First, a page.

Stockton Coastal Research Center Reports on 30 Years of NJ Shoreline Change

Coastal Research Center Survey

Stockton's Coastal Research Center released a 30-year retrospective report that analyzes 107 beach profile sites to determine trends and patterns of change.

Galloway, N.J.— The Stockton University Coastal Research Center, located in Port Republic, New Jersey, has published a 30-year report on shoreline change in New Jersey to provide science-based guidance for future management decisions.

Since 1986, the Coastal Research Center has monitored 107 New Jersey beach profile sites, including the Raritan and Delaware Bays, with at least one site in each oceanfront municipality. Biannual surveys in the fall and spring document shoreline position and sand volume to help identify areas with potential erosion problems, to inform policy decisions that will protect beaches and reduce risks to developed regions, and to assess storm impacts.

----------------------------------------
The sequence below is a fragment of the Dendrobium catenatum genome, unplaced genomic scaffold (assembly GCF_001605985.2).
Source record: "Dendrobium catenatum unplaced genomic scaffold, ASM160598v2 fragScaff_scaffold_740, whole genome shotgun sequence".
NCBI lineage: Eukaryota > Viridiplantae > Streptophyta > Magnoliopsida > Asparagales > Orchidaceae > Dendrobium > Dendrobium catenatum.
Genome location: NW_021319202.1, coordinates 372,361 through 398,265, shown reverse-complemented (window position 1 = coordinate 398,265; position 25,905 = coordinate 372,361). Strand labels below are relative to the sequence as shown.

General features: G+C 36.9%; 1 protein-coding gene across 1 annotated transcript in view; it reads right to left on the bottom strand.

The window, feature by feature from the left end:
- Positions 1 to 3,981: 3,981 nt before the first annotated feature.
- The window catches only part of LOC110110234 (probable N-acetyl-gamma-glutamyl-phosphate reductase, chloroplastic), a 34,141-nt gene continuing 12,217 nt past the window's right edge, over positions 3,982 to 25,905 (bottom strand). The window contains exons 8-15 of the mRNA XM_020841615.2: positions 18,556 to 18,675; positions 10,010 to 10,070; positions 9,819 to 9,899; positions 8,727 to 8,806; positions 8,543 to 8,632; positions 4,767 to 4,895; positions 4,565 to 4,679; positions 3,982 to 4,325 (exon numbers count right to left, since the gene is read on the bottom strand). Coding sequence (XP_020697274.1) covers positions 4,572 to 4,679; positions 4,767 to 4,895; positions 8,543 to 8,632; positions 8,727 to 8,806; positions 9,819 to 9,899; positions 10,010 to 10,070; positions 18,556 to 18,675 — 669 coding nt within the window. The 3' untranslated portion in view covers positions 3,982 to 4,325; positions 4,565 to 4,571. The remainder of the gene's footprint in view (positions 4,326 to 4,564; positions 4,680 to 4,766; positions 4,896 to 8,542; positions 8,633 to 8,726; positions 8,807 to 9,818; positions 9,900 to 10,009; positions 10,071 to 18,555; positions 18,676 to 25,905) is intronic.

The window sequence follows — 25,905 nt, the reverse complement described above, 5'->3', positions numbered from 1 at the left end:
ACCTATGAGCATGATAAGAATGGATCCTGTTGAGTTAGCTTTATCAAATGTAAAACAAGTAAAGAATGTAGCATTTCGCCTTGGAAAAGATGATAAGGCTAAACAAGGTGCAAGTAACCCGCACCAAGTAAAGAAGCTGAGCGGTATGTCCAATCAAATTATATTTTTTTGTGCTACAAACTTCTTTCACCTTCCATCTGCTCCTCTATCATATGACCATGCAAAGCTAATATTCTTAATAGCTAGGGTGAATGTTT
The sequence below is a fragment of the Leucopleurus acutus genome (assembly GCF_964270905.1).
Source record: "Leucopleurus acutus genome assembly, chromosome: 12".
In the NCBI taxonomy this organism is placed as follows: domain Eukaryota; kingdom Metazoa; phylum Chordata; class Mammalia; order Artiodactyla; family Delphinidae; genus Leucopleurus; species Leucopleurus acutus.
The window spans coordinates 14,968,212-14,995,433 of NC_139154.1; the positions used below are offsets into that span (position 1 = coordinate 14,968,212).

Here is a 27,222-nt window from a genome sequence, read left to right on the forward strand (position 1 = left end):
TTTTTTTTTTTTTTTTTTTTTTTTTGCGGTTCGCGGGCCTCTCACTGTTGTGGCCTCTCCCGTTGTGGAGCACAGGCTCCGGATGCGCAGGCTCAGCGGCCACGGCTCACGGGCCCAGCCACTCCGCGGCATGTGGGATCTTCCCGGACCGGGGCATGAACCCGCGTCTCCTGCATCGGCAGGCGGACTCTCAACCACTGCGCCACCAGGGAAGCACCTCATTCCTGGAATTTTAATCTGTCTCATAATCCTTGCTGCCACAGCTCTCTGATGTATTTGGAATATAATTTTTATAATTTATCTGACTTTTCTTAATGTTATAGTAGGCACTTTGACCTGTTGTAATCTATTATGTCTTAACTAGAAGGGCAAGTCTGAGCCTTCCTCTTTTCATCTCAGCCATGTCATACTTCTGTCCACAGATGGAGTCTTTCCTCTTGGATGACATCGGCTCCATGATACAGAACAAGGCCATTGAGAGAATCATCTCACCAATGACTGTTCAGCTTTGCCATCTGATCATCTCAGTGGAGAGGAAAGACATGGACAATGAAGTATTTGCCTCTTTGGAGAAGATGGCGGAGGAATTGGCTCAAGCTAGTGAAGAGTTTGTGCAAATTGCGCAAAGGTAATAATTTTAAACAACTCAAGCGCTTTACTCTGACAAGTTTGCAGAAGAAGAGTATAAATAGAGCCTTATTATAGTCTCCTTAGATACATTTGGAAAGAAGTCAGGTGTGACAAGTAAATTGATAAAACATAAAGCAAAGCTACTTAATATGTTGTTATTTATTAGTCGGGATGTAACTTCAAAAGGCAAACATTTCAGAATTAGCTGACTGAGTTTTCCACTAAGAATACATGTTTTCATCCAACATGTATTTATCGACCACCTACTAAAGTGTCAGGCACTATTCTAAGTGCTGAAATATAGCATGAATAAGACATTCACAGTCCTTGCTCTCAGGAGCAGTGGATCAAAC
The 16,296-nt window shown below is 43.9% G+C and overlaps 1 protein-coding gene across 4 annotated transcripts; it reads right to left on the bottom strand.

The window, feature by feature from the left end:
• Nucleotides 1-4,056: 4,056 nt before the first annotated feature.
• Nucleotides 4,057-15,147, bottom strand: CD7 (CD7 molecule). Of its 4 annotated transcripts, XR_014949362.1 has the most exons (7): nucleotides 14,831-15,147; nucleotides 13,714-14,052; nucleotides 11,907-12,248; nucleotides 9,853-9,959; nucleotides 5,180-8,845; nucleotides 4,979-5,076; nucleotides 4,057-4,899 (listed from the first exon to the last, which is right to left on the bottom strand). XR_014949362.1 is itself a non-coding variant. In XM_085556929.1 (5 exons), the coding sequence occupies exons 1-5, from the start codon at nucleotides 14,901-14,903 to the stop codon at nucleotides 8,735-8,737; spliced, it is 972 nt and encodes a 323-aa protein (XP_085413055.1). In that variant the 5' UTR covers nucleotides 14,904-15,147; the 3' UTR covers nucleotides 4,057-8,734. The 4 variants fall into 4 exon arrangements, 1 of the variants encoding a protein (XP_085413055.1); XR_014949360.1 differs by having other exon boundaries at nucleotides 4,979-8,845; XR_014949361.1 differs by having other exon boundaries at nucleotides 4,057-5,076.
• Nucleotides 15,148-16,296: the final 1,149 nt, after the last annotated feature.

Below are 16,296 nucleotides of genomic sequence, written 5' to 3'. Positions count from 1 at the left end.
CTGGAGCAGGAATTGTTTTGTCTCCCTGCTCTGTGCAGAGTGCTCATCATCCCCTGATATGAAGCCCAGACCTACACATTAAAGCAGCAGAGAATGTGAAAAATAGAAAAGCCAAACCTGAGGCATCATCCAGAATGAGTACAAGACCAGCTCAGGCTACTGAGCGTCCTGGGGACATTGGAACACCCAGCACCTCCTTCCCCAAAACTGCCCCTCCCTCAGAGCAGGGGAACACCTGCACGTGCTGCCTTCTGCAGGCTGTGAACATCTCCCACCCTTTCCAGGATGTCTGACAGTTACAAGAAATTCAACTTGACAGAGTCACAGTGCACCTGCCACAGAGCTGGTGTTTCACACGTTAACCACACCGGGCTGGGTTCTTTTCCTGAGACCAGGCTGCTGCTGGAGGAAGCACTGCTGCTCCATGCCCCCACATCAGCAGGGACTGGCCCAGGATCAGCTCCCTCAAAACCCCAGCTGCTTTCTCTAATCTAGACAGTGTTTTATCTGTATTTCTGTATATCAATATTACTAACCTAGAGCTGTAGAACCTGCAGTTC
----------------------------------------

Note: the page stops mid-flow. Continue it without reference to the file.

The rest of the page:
The 30-year retrospective report analyzes each beach profile site to determine trends and patterns of change, and takes a broad perspective to identify natural events and human efforts that may have altered overall trends in the data collected.

The report is organized by county (Atlantic, Ocean, Cape May and Monmouth) and is accessible online.   

Stewart Farrell, director of the Coastal Research Center, said, “When northern Ocean County beach replenishment is complete next year, all 97 miles of the New Jersey developed shoreline will be under U.S. Army Corps management with shore protection projects. The Wildwoods remain under a feasibility study leading to a project eventually.”

The most resilient beaches have a few commonalities. “Wide, dry beach width plus a decent, continuous elevation dune was the most effective means to avoid or reduce Hurricane Sandy damage from the wave attack,” explained Farrell.

New Jersey is considered the most developed and densely populated shoreline in the country, but out of the 130-mile stretch between Sandy Hook and Cape May Point, there are 31.2 miles of undeveloped shoreline.

The New Jersey Beach Profile Network project was established by the New Jersey Department of Environmental Protection and the Coastal Research Center following Hurricane Gloria with the mission to document storm damage and seasonal changes.

-Reported by Susan Allen


Diane D’Amico
Director of News and Media Relations
Galloway, N.J. 08205